ETSU Diversity Educators will be hosting a coffeehouse community discussion on April 5 from 1-2 p.m. The discussion will concern the topics of biphobia and transphobia. Participants will gather together at the second floor of the D.P. Culp Center within the Multicultural Center. Attendants will be offered coffee and snacks. The discussion will be informal.

“These discussions give students a place to use their voices to address important topics like sexuality and transgender issues,” said Diversity Educator Jacqueline Duncan.

Biphobia refers to discrimination against people who self-identify as or are otherwise perceived as being bisexual. Even when partnered with someone of a gender other than their own, bisexual people can suffer from homophobia.

In addition, bisexual people are subject to unique sorts of discrimination. People of all sexual orientations may be under the impression that bisexuality is illegitimate and that bisexual individuals are simply “going through a phase” or “in denial.” It is not unheard of for people within LGBT+ communities to discriminate against bisexual individuals.

Bisexual people must also contend with the perception that they are sexually deviant and prone to carry STIs. Many feel that bisexual people make poor, unreliable partners, fearing that they may “run off” to be with someone of another gender at a moment’s notice.

“Individuals sometimes get lost in large communities like college campuses,” Duncan said. “When we allow the campus community a space to converse, we allow a space for learning, understanding, and mutual respect.”

Transphobia refers to discrimination against transgender people. Transgender individuals often suffer from homophobia on account of the perception that their gender identity correlates with homosexuality.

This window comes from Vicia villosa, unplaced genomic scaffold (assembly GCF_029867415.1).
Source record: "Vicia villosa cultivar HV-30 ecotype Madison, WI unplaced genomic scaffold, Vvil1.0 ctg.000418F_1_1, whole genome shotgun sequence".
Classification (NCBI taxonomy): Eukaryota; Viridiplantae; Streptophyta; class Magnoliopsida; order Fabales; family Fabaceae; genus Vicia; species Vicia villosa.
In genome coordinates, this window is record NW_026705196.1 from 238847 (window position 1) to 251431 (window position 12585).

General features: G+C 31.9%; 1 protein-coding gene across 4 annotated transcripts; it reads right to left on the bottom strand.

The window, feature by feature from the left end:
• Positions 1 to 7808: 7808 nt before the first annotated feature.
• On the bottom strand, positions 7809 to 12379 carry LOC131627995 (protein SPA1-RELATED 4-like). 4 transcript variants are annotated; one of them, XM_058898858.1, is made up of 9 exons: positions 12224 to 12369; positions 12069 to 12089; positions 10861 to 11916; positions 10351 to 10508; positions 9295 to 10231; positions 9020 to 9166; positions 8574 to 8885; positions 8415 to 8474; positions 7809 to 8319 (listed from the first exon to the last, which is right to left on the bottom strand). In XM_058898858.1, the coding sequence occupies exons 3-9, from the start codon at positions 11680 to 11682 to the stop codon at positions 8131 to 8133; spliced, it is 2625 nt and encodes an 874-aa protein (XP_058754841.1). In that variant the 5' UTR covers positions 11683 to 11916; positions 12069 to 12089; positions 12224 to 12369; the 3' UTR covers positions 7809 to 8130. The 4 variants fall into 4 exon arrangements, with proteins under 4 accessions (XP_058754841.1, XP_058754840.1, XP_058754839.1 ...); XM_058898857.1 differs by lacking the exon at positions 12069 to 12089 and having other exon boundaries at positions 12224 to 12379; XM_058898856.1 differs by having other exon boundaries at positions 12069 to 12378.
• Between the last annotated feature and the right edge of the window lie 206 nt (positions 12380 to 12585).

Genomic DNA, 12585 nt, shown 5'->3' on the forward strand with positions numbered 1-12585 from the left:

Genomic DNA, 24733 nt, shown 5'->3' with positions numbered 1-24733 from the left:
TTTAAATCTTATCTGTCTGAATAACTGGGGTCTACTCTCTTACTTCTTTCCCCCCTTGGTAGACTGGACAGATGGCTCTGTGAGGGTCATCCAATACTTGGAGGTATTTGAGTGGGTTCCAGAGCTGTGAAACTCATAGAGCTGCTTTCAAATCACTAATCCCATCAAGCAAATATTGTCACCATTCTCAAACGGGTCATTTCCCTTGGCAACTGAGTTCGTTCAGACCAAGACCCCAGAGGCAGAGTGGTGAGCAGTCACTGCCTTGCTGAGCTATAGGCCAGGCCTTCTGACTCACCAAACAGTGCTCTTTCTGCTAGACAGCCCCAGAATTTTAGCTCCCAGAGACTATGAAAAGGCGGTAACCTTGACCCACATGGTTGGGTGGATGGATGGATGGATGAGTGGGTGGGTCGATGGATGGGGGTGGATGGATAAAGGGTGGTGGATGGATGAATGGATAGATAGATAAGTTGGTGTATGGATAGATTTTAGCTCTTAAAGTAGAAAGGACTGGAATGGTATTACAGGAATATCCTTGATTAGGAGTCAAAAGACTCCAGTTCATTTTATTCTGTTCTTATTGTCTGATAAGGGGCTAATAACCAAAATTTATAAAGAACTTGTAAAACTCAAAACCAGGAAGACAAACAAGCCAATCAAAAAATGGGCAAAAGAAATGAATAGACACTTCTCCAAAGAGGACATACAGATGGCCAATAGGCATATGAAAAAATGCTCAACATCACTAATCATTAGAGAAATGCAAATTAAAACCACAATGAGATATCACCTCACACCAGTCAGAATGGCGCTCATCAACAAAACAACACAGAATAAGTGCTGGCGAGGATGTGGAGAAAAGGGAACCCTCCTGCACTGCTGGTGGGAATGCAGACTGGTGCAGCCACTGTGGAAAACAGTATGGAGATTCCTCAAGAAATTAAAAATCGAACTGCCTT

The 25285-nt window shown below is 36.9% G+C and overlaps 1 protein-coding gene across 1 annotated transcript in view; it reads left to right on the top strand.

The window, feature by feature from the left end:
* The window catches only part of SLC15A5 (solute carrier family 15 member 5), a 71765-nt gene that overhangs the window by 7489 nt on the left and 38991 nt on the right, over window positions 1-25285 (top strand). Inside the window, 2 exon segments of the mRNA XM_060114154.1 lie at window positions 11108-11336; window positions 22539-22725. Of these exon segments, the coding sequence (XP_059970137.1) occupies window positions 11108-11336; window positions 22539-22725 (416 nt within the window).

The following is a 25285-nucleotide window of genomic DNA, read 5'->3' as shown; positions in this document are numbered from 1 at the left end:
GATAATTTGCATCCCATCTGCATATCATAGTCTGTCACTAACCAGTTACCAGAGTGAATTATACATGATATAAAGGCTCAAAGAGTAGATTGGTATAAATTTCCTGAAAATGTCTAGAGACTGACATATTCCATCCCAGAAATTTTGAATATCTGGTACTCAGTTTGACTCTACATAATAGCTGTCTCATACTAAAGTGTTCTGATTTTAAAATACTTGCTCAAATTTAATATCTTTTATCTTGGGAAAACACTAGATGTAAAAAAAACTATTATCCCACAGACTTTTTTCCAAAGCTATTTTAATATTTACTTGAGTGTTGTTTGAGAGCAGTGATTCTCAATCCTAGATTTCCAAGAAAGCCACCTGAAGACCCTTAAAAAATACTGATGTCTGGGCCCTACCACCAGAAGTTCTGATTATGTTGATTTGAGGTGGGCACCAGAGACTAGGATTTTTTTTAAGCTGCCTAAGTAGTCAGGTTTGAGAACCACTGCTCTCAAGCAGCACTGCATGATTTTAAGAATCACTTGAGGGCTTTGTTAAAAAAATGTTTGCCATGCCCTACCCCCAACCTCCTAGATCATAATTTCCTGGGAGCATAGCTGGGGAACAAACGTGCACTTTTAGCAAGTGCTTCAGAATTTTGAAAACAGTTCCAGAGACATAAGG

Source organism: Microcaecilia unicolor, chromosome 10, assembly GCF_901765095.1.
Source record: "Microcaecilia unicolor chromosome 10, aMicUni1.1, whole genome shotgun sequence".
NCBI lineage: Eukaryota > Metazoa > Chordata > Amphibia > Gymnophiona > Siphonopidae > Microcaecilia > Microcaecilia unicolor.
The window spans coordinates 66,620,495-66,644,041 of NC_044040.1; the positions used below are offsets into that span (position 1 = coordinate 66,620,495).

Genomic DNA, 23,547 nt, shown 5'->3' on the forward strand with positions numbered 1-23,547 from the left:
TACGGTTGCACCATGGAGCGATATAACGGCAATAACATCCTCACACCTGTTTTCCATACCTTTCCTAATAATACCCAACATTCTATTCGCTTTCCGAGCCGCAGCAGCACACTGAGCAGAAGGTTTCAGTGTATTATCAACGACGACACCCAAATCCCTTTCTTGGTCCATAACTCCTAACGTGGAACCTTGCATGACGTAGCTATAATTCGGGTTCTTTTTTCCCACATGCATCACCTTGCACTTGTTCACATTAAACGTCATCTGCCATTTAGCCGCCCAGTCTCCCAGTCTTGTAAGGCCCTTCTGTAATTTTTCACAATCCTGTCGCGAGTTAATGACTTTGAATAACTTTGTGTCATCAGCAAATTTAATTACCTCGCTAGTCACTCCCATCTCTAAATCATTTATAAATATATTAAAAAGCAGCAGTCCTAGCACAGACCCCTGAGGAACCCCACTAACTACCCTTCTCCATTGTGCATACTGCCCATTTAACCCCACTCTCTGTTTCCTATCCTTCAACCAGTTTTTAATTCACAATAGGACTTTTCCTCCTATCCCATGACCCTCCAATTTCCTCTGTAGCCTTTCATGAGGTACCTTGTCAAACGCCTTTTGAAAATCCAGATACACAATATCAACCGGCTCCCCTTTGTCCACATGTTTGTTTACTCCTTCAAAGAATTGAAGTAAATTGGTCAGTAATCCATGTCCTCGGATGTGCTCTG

However, transphobia usually refers to a slew of issues specific to transgender people. They contend with both unintentional and intentional mislabeling. Many openly insist that trans men are not “true” men and that trans women are not “true” women. The forms discrimination commonly faced by transgender people are too many to name here.

Transgender people also suffer from near-incomparable rates of physical and sexual abuse/assault. They are disproportionately likely to face unemployment, poverty and homelessness. In addition, transgender people often find it unusually difficult to obtain healthcare and other services.

Transphobia can come from within LGBT+ communities. It is erroneous to assume that the people making up any given demographic automatically hold amiable views towards transgender individuals.

“I see these discussions as safe places where brave individuals can find a sense of community and share their experiences and perspectives,” Duncan said.

Biphobia and transphobia are certainly both topics worthy of communal discussion. Interested persons are welcome to attend the April 5 coffee house discussion free of charge.